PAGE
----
Martijn also should have gotten a percentage of the sponsor money, but didn't get anything from that as well. Needless to say, after the "cleaning lady" comment and the "less then 1%" offer, Martijn declined to be [Alistair's] trainer in the future.
Listen, if you leave your old crew, and have a NEW trainer, who comes in NOW after all the real work is done, then YES, you can make a different deal with him, which is exactly what Alistair did now. And since he knew that his management and the Golden Glory guys were not gonna take his new deal, he simply left them and came up with this whole story that's unfolding now.
And I am 100% sure, if he wanted to renegotiate the 20% management fee that he was paying before, [Golden Glory] would have done that in an instant. They would have understood that with a big contract like this, they could take a lesser fee if he really thought they didn't deserve it.
But instead he complains in public about paying 35% of his money, which is another thing! People say, "Oh, 35% is a lot of money, he shouldn't do that!" First of all, it's 30%. He ASKED to make it 35% to get a break on TAXES...but that's another crazy story. But it's 30%, ALWAYS been 30%
With my job now, any TV, movie, commercial, or whatever I do, I am out 30% right away from management, agent, and lawyer fees. But they make sure my life is good, and that I don't make a mistake, so I happily give them that money, and you know what? It's tax deductible! And another thing, EVERY actor pays the same percentage.
Alistair says he wants to come and live here in California. Really? And do WHAT after he stops fighting? What if he starts losing? Acting? TV, movies, commercials? How on earth is he gonna do that? He doesn't want to pay 30%! And these people who he has to hire, like an entertainment manager, an agent and a lawyer, who didn't even help him before now, they will still want him to pay 30%. I wonder how he's gonna justify what he's doing [to his former trainers and management] when he starts having to pay 30% to new people? Just food for thought for the future.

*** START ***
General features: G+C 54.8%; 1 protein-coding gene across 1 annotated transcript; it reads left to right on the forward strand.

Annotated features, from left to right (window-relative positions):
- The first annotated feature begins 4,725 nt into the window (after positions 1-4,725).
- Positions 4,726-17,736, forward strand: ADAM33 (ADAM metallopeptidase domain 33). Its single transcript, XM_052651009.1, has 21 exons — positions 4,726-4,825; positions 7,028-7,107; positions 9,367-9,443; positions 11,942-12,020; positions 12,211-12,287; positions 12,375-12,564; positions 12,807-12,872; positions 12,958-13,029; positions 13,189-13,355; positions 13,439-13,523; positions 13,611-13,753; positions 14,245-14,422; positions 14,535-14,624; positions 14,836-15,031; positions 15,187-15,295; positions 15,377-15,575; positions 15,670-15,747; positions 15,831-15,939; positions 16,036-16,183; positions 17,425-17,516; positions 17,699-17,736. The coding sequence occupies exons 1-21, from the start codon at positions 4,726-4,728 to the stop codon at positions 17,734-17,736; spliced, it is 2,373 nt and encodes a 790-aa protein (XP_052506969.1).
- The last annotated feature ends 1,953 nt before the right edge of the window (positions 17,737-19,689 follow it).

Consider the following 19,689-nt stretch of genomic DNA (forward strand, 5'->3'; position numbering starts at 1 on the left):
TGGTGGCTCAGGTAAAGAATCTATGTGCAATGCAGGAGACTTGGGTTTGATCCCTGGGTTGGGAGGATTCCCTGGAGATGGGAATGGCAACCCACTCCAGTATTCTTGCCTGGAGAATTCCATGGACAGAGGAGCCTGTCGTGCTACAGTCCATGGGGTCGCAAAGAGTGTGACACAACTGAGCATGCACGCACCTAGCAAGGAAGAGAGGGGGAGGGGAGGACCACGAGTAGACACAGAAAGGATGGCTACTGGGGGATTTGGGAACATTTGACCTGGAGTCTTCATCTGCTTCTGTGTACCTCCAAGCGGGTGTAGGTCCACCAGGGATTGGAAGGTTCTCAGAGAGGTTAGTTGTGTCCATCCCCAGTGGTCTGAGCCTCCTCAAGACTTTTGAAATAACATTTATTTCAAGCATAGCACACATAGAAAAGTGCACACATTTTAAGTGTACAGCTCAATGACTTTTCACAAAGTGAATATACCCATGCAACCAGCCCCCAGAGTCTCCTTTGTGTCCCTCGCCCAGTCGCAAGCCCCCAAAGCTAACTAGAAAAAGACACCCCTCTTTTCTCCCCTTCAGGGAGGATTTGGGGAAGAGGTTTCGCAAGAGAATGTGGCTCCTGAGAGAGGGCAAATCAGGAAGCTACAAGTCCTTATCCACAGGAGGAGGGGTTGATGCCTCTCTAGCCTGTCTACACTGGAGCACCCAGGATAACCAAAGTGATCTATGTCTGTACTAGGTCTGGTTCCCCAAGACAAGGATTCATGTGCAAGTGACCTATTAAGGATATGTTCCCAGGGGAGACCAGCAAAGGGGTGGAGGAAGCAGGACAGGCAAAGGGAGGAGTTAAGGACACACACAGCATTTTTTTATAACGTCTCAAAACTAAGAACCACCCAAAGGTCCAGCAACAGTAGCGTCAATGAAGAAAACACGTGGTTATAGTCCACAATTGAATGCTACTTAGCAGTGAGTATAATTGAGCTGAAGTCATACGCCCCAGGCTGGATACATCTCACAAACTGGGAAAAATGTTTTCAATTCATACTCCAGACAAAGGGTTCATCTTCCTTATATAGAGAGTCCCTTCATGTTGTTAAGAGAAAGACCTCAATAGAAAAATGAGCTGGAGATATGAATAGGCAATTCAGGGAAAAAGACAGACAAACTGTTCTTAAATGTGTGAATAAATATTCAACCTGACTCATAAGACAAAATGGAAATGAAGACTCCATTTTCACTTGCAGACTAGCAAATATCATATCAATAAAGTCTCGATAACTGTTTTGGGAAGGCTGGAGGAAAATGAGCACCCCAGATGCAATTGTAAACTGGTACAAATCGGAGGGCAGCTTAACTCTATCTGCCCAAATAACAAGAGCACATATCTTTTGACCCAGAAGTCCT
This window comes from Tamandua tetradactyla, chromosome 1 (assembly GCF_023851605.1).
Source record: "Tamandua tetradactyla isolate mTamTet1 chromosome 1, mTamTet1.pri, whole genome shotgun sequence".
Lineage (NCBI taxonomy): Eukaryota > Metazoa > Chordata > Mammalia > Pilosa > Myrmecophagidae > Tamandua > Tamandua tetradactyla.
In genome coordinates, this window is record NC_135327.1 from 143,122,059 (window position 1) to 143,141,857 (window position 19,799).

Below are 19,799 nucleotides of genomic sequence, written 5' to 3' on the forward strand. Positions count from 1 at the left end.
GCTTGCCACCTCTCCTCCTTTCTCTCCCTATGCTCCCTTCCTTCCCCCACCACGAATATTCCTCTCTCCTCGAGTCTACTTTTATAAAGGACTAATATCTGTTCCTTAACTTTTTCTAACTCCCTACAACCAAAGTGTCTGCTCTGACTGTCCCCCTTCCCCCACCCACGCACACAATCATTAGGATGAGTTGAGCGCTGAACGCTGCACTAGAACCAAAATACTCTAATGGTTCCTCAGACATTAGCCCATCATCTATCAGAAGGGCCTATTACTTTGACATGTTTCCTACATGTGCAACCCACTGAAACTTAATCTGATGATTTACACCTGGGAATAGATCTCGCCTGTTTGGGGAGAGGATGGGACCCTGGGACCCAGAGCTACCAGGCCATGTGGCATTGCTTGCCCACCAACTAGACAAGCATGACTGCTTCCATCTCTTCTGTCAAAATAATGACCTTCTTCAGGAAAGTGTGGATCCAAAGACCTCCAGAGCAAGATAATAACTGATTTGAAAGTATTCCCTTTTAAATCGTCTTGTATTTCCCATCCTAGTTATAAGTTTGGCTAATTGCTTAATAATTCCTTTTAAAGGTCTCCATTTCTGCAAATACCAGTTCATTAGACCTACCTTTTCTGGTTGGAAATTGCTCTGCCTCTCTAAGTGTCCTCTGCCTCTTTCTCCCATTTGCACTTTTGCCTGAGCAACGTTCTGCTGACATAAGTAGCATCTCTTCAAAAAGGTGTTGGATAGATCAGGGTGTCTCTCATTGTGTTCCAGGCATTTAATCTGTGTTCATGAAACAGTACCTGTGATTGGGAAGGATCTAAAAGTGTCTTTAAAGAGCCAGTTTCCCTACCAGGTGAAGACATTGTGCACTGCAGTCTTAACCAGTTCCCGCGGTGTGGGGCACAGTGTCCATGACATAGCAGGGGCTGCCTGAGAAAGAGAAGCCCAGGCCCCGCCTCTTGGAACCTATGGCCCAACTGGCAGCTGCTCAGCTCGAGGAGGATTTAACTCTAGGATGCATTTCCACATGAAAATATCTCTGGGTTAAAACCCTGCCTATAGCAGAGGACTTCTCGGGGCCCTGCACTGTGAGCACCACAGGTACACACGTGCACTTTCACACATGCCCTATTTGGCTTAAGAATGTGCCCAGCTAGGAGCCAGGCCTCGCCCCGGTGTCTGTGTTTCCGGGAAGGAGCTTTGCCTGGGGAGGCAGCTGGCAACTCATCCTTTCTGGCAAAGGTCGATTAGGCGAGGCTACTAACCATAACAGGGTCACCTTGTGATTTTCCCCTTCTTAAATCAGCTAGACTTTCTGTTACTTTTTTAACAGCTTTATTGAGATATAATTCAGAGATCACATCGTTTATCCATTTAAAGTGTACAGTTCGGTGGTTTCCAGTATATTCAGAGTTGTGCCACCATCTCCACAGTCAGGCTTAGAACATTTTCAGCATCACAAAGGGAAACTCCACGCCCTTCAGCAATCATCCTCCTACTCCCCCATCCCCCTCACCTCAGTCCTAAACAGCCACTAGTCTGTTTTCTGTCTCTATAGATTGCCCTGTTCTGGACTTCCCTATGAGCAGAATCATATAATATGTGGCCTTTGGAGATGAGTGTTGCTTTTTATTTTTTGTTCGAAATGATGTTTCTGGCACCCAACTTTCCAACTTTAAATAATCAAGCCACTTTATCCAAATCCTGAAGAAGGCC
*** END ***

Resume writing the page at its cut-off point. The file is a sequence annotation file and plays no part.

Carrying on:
PL: So, going back to my original question, have you actually discussed this stuff with Alistair himself?
BR: Alistair actually called me to explain his side of the story. The only thing I told him was: "If I was you, I would read all the e-mails [that your trainers and management] send to you, because everything is in there. They did NOT try to scam you." He said: "Yeah, but there was talk about a lot of money that they would get half from." This is an outside payment, by the way, not part of his contract or a signing bonus or anything. It was supposed to go half to him, with a group of people who helped him a LOT in the past each getting a share of the other half. He said: "I found out by accident, by accident"--he said it twice--"that they would get half, and we are talking about a lot of money."
I said: "I know what money you talk about, because [Golden Glory] even told me, and they NEVER told me to not to tell you about it. So again, if I were you, I would read the e-mails, it's all in there."
But once a fighter has it in his head that he is being screwed, people around him fuel those thoughts. They say: "Yeah, don't pay 30% to the trainers, management and sparring partners. YOU made them, not the other way around." And these are people who weren't there when Alistair had his bad streak, the 5 losses in 7 fights. No, a bunch of these guys showed up when he started winning.
And if you say that many times enough to a fighter, then eventually they start thinking like that. And he actually said this to his management last month: "I made the team. Because of ME, the team is so good". Well, if he still thinks that after reading everything I just said to you, then I am actually happy that [he and Golden Glory] broke up, because that is NOT a friend or team member.
PL: How much money are we talking about?
BR: I don't wanna go there. I just talk about what I know is 100% true, because I knew this when this all happened. I don't even wanna know how much he could make, but I guess it's enough to make him turn on his friends who were there from the beginning for him, through thick and thin, ups and downs, and especially the downs.